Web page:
July 2009 issue

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Ecuador’s wide appeal

Volcanoes and volunteering, rainforest and beaches, the Andes and indigenous culture: Ecuador is quintessential Latin America for most Westerners, offering a kaleidoscope of opportunity to meet and get to know its people and wonderful landscape. Jane Vernon Smith reports.

Ecuador, in the northwest of the South American continent, is a country of contrasts. “The most amazing thing about the country,” according to Andy Kirby, Executive Director of Yanapuma Foundation and Spanish School in Quito, “is that within a few hours of the capital, you can be rafting down a river in the Amazon rainforest, lounging on a beach on the shores of the Pacific, spotting hummingbirds in the cloud-forest or trudging up a snow-capped volcano.”

“For me, the most impressive thing is Ecuador’s great variety, and how colourful the country is,” ventures Diego del Corral of Quito-based Academia LatinoAmericana de Español. “Here,” he adds, “you get everything very close together, and in most areas, it’s easy to travel overland by bus.”

With good access to all that the country offers, the majority of language schools are to be found in and around the capital, which is 2,850 metres above sea level. “[Quito’s] setting is incomparable,” enthuses del Corral. “The city is located in a valley and surrounded by the Andes [mountain range], offering fantastic views of green mountains all around, snow-peaked volcanoes and a crystal blue sky.” Moreover, it still feels approachable, he notes, despite being a city of more than one million inhabitants. Many places of interest can be reached on foot, and the local public transport system is well developed.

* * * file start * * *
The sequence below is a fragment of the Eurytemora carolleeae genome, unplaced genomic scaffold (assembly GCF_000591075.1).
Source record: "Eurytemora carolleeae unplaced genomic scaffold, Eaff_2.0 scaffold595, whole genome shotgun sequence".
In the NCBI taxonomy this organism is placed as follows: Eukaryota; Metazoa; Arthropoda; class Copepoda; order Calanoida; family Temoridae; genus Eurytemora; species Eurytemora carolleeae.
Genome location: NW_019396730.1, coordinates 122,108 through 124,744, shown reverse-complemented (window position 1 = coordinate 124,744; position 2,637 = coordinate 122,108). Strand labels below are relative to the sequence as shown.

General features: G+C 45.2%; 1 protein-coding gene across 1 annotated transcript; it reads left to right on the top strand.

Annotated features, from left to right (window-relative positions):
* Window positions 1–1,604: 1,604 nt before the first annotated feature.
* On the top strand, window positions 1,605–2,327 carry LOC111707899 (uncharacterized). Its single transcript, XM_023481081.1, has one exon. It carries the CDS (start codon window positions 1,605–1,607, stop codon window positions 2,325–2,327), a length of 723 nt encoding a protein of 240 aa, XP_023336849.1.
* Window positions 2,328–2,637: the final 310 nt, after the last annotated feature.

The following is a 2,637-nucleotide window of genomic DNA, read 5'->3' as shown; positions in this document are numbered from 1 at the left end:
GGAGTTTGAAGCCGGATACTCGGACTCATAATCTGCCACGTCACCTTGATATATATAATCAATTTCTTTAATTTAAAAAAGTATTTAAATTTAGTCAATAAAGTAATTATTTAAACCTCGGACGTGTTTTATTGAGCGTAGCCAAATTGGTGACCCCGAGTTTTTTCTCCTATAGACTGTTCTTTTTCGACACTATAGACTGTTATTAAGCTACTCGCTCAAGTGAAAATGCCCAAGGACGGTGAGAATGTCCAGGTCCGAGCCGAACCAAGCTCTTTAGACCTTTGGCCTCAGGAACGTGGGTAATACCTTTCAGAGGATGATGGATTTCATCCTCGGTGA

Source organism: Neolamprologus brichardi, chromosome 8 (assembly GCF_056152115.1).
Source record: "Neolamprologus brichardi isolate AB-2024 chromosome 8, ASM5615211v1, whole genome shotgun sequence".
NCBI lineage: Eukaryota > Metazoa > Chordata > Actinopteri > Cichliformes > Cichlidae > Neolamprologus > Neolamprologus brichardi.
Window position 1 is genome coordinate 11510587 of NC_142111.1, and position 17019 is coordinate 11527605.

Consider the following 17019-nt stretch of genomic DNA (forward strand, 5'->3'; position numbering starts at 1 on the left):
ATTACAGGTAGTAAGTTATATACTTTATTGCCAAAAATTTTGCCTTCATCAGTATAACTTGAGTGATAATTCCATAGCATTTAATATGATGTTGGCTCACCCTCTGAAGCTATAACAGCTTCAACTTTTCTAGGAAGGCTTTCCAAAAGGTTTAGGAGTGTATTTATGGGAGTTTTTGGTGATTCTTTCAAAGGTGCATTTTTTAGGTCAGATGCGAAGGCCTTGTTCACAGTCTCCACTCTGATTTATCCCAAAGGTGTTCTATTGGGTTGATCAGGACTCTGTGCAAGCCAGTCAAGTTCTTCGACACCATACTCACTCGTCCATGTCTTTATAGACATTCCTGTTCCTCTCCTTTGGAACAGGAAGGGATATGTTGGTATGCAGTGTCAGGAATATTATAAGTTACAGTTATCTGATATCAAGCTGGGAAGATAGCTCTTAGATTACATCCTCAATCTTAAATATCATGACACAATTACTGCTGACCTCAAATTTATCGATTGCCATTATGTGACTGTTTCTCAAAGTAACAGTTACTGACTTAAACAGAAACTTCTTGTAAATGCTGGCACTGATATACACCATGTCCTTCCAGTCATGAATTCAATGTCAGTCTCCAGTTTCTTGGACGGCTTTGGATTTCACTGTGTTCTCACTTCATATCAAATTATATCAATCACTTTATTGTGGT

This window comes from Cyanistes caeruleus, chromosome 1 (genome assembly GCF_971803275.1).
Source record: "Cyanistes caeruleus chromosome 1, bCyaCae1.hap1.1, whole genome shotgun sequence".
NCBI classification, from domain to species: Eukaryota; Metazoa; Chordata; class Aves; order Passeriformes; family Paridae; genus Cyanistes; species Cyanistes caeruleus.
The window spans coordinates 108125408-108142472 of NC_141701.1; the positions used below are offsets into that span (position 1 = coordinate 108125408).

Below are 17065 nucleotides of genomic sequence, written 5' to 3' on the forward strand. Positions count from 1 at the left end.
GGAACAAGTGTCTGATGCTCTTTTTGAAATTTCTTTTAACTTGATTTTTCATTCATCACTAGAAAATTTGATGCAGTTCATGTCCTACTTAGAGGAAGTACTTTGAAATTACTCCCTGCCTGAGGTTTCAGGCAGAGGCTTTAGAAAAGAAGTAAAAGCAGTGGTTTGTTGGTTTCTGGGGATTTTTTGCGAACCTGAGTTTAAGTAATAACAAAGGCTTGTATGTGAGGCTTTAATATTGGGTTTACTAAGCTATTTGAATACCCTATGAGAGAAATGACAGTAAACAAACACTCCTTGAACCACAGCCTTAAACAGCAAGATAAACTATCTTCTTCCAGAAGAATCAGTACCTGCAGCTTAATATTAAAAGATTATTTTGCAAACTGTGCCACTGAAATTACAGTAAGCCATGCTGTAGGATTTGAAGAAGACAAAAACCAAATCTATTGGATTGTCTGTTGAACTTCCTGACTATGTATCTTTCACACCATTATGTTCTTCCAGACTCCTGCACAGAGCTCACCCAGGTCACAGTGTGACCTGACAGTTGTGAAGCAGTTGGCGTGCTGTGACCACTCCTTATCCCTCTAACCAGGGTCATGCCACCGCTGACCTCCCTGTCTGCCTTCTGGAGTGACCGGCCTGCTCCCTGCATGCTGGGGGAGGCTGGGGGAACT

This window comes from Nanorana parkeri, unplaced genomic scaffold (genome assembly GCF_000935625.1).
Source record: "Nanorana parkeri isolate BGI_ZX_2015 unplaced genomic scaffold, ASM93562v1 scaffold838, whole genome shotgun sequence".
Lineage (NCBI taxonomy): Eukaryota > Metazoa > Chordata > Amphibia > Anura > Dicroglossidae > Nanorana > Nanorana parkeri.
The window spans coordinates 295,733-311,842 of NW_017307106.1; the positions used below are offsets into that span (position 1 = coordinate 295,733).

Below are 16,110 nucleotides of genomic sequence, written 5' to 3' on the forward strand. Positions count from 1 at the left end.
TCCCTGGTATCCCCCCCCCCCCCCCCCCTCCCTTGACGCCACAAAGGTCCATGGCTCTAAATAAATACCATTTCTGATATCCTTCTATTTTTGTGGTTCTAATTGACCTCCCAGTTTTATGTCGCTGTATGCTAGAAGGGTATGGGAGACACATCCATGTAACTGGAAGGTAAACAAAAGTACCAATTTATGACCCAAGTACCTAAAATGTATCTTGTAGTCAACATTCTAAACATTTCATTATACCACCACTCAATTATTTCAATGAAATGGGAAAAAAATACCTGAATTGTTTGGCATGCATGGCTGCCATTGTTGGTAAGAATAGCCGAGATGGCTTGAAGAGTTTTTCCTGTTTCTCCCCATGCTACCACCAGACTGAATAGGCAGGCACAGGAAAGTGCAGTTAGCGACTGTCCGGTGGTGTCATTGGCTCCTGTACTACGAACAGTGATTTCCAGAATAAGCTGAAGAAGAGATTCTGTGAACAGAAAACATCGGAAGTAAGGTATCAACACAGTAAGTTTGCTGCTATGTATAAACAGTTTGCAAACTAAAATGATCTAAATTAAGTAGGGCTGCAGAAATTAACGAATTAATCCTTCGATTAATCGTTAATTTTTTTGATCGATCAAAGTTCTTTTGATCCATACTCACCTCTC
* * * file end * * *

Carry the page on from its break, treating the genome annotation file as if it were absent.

“Quito has to be one of the best places to study Spanish,” asserts Kirby, “not only because the Spanish spoken here is particularly clear, but [also because] it is a cultural gem, with a beautiful and well preserved historic centre, and there is a great deal of culture and art - much of it free. In addition, the Mariscal (main tourist area) is a vibrant and well developed area with plenty of nightlife, good restaurants and a very cosmopolitan feel.”

Yanapuma Spanish School is located on the top floor “in one of the most stunning colonial-style buildings in Quito”, according to Kirby. Situated on the edge of the main tourist area, it has a large, open, café-style teaching space, with plenty of natural light, two outdoor terraces and a mature garden, both used for classes. The stylish appearance goes hand-in-hand with a family atmosphere, which the school works hard to create, says Kirby, with plenty of opportunities for socialising, including traditional Ecuadorian cooking classes and salsa.

A non-profit organisation, Yanapuma Spanish School exists to support the work of the Yanapuma Foundation, which works in marginalised communities to promote sustainable development. As such, it runs a volunteering programme, Volunteer Ecuador, which can be undertaken either separately or in combination with language classes. Outside of school, students are guaranteed a full itinerary during their stay. Among Kirby’s personal highlights are the Telefériqo, “a cable car that rises up the side of the Pichincha volcano to reveal fantastic views of the city and other surrounding snow-capped volcanoes” and the museums on the equator, which runs just north of Quito itself.